As with any paradigm shift, the idea that institutions must treat students as customers has come under heavy criticism. Higher education’s old guard has been resistant to this fundamental switch, but that resistance unfortunately leaves institutions unable to meet the needs and expectations of today’s students.
In the face of overwhelming evidence, many detractors have been forced to admit that, “yes, students today are behaving like customers.” So now, rather than trying to argue that students aren’t customers, they’re instead arguing that treating students like customers will turn an institution into a degree mill.
This line of argument, however, ignores the needs, goals and aspirations of the non-traditional student population (and even the Gen Z traditional student population!).
Colleges and universities absolutely need to treat their students like customers, and this is not a bad thing. The move to improve the student experience and student choice has led institutions to take great strides in efficient and effective management. It has allowed institutions to save resources and has improved the diversity of options available to learners. It’s led institutions to put as much attention on retention as has traditionally been placed on access, which has a significant impact on hitting the 60 percent attainment rate target.
Let’s quickly revisit why it’s worth focusing on delivering a great student experience. In the first lecture in this series, “Redefining the Student Experience”, we shared the University of Maryland University College’s findings that after three bad experiences with administrative bureaucracy, students will drop out.
That’s not issues with the academic programs, or concerns about the rigour of the program. That’s purely chalked up to bad customer experiences.
Higher education institutions seem dedicated to the idea that a bad customer experience somehow contributes to character-building… but do we really think adult learners—who are juggling a career and a family while trying to make time for their ongoing learning—need that character-building? And, if we’re truly honest, do we think offering a worse customer experience than cable companies, airlines and other often-maligned industries somehow equates to preparing students to enter the world of work?
What’s more, that approach only really works when colleges are the only game in town. As more and more learners see postsecondary education as a fungible product, the capacity to treat customers poorly decreases substantially as prospective students begin looking at other local institutions and begin searching out online options.
If we’re really honest with ourselves, I think we’d all agree that these arguments are silly. But then we come back to the old standby: “If students are customers, then they’ll expect to coast through their programs because ‘the customer is always right’, right?”
“To be clear, “students as customers” does not mean that the customer is always right,” wrote Heather Chakiris, Chief Student Experience Officer at UCLA Extension, in her article on The EvoLLLution.” “We are still educational institutions, of course, and we have policies and processes in place to protect academic integrity, student privacy, and governing financial regulations. To my mind, “students as customers” means we don’t force them through arbitrary processes that are intentionally complex.”
That’s what the customer service mentality drives at. We’re not simply pushing learners through postsecondary programs. Instead, we’re building an institutional infrastructure that allows them to spend their limited time and energy on their studies rather than bureaucratic red tape.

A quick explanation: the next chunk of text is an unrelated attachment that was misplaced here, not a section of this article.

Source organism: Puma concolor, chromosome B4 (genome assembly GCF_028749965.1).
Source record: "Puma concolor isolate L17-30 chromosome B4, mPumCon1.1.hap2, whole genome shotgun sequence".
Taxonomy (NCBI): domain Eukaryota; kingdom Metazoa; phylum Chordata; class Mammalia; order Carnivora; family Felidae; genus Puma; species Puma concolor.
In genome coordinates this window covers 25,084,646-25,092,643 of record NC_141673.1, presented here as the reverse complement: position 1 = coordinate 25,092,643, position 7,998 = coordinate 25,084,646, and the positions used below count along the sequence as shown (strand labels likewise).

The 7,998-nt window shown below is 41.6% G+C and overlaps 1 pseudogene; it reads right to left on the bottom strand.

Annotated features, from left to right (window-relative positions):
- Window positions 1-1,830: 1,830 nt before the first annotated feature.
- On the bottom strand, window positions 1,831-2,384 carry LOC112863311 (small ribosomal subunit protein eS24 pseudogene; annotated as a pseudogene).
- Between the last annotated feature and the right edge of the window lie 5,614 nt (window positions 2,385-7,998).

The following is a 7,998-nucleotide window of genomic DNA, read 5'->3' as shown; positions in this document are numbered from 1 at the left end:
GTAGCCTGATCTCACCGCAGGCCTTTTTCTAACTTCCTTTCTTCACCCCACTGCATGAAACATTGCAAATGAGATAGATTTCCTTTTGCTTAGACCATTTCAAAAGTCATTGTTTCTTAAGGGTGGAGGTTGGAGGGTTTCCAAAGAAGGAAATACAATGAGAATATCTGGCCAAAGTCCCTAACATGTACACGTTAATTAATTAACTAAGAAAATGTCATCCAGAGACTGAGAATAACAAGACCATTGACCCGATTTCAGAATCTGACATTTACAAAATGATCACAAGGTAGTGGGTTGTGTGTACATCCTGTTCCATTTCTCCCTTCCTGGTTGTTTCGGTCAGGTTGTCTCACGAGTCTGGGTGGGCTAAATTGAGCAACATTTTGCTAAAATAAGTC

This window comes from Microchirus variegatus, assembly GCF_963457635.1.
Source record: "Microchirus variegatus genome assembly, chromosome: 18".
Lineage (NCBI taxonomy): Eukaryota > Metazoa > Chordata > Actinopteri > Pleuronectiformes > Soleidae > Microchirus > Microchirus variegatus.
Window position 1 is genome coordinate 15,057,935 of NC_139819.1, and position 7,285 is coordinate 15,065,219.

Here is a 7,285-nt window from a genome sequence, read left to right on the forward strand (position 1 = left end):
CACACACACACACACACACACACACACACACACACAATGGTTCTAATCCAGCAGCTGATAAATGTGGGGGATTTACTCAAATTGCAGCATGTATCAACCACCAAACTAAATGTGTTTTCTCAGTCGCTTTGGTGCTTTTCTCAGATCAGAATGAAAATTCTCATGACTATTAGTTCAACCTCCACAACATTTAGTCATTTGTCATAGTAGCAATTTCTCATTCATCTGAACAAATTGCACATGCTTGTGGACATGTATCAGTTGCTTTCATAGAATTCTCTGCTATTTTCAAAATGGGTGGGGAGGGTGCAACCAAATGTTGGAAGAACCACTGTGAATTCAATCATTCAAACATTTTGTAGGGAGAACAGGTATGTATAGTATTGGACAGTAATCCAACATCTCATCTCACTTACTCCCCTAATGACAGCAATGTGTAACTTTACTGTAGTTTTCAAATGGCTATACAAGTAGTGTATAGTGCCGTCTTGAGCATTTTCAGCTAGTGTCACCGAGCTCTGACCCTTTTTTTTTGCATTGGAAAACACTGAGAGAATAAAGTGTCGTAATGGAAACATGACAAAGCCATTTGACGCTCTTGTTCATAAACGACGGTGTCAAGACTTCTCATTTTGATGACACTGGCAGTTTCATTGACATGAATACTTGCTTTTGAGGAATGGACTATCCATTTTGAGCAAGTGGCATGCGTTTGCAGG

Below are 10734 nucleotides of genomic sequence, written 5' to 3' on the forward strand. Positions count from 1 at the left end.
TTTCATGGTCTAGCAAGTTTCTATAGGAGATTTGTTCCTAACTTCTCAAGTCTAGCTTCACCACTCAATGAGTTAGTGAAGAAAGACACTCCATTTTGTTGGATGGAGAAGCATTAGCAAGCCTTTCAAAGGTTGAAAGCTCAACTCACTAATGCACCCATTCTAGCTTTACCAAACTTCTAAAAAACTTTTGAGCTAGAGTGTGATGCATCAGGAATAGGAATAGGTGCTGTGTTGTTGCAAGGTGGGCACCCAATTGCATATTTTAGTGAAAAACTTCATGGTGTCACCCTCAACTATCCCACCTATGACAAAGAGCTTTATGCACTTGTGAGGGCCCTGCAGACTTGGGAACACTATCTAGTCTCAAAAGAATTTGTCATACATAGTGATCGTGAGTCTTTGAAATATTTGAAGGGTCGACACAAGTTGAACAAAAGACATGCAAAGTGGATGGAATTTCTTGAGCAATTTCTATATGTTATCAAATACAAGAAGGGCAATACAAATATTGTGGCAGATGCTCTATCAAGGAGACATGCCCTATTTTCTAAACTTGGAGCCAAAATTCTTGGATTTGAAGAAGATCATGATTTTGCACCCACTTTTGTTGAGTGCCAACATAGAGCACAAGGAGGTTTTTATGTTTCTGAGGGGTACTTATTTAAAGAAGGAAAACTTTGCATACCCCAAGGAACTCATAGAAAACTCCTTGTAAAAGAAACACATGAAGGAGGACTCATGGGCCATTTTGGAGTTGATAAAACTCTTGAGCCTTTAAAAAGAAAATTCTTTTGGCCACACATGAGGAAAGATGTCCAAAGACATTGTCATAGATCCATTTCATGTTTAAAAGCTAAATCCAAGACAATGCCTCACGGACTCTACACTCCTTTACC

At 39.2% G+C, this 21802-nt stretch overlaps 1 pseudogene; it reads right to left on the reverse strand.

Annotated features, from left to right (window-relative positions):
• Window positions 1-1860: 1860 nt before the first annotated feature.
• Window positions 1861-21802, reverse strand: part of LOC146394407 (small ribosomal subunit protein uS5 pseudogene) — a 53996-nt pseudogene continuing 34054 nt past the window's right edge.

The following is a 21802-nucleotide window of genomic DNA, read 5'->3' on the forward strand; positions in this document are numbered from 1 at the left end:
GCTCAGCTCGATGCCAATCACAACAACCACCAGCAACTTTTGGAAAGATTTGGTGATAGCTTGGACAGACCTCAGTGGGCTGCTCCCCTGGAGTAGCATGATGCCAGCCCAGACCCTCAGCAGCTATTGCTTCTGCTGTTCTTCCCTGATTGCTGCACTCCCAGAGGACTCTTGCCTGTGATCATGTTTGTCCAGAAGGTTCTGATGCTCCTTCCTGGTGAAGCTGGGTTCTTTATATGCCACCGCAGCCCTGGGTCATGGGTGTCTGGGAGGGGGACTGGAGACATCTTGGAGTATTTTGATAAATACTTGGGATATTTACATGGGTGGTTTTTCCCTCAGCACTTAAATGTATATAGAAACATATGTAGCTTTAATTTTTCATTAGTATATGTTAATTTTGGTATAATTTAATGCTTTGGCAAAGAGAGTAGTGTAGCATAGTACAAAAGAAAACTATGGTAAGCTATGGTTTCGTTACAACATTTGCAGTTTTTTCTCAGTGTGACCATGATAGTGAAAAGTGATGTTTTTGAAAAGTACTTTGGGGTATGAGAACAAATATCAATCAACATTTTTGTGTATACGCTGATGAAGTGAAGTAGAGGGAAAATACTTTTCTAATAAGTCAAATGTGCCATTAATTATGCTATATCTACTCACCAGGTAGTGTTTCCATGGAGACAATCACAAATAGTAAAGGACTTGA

In her article on The EvoLLLution, Emerson College’s Lesley Nichols (who serves as Executive Director for Professional Studies) outlined why it’s important for postsecondary leaders to recognize that modern learners are customers who need to be convinced of the ROI of their postsecondary investment.
“Critics understandably express concern that treating students as customers could potentially dilute the quality of education by focusing on the money and simply rubber-stamping diplomas to earn a quick dollar. Unfortunately, there are bad actors in our industry reinforcing this negative stereotype.
But “customer” doesn’t have to be a dirty word. Our industry has an opportunity to demonstrate ethical standards by acknowledging and supporting the prospective student decision process. The impact is twofold—effective time spent communicating with prospective students who become matriculating students, and truthful conversations that may reveal a mismatch before it’s too late.
Sometimes this means you may lose a potential student whose needs can’t be met at your school. However, taking steps upfront to ensure the best match can result in better yield and retention. Skipping this dialogue might get you the quick sale but result in stop-outs or student dissatisfaction impacting the reputation of your institution.”
This mindset is essential to serving modern learners. These individuals are making significant investments in their development and growth, and postsecondary institutions of all stripes—regardless of the offering learners enroll in—have a responsibility to ensure they’re getting the absolute most out of that investment.
“We believe our students are our customers who are paying good money, who are going into debt, to attend our campus and it’s our job to ensure they’re not only receiving a rigorous education that will help them get a job in the future, but that they’re also able to understand and navigate the requirements of CSU Global,” said Becky Takeda-Tinker, President of Colorado State University-Global Campus, in an interview with The EvoLLLution.
“We call that attention and understanding, and I guess other places and organizations call it customer service.”
FROM ACCESS TO LIFELONG LEARNING